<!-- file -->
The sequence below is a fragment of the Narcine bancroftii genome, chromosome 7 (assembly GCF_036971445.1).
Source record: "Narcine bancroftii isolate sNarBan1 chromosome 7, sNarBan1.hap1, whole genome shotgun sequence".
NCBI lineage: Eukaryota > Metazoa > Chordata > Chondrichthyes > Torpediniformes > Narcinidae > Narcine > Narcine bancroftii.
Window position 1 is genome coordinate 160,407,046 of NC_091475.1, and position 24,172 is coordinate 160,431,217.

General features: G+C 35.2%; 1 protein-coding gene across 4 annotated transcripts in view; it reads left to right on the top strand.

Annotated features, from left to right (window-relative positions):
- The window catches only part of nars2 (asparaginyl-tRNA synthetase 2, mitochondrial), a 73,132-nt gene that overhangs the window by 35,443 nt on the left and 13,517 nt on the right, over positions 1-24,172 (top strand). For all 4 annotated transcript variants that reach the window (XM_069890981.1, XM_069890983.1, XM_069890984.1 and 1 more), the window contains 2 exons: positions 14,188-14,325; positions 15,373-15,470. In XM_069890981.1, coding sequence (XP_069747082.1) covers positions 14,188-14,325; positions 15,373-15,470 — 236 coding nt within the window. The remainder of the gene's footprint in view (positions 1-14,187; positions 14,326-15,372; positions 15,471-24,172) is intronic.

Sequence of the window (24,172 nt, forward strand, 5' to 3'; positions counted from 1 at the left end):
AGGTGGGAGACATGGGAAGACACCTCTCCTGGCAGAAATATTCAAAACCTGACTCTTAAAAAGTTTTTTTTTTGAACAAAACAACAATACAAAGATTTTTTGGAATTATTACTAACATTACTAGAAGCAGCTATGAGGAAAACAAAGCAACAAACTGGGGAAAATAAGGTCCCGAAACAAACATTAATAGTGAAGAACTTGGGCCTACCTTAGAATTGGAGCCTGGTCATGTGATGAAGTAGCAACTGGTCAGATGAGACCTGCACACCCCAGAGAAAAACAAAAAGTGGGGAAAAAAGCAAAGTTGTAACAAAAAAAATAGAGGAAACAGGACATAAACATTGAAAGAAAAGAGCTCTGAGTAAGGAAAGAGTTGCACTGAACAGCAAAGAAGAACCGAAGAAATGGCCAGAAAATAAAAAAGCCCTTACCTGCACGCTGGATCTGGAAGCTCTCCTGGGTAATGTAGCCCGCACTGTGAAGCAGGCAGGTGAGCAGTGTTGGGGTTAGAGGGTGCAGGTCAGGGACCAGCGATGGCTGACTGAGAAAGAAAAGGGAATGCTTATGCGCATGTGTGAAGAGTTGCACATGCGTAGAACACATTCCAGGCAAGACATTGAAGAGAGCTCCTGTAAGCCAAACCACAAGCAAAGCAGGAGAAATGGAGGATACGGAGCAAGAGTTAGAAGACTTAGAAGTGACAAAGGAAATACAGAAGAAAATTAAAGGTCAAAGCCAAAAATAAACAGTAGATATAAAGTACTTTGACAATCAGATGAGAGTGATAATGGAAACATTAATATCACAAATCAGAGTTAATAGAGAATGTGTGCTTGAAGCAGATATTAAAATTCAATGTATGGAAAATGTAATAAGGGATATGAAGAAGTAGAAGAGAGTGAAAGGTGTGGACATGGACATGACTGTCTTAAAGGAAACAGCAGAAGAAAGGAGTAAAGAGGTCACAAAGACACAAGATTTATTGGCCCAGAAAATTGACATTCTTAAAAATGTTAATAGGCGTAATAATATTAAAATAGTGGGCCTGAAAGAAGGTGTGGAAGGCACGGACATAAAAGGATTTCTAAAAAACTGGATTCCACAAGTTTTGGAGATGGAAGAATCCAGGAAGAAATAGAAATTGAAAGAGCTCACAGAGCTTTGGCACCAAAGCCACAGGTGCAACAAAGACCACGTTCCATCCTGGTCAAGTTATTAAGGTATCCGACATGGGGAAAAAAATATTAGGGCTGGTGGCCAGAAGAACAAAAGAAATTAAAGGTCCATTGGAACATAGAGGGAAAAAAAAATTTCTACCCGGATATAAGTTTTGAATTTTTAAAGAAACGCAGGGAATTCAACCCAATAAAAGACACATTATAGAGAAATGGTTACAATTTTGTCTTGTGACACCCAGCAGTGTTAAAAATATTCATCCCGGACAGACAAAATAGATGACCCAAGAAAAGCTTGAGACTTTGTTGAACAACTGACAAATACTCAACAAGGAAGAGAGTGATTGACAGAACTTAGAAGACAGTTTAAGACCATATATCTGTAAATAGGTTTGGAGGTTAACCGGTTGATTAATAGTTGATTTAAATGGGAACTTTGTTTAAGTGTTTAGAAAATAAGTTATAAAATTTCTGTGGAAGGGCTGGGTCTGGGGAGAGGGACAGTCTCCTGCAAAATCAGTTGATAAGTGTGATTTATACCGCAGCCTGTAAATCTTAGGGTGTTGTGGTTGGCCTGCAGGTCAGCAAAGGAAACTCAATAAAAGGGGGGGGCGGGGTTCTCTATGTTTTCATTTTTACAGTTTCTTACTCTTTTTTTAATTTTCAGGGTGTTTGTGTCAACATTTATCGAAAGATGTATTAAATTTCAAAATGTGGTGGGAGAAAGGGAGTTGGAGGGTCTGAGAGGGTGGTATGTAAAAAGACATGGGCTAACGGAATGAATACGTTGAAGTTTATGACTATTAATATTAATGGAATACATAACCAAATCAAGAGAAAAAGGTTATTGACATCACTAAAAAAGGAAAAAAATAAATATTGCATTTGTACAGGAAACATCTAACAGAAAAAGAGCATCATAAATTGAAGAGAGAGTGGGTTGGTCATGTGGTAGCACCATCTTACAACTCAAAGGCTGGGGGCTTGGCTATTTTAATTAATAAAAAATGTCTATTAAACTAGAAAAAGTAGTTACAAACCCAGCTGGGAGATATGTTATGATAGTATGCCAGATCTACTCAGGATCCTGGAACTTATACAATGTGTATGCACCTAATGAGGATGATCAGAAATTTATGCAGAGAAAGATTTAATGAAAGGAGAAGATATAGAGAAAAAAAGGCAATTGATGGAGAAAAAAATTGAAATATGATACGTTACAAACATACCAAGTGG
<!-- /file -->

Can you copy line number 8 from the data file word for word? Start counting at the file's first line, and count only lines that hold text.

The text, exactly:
Sequence of the window (24,172 nt, forward strand, 5' to 3'; positions counted from 1 at the left end):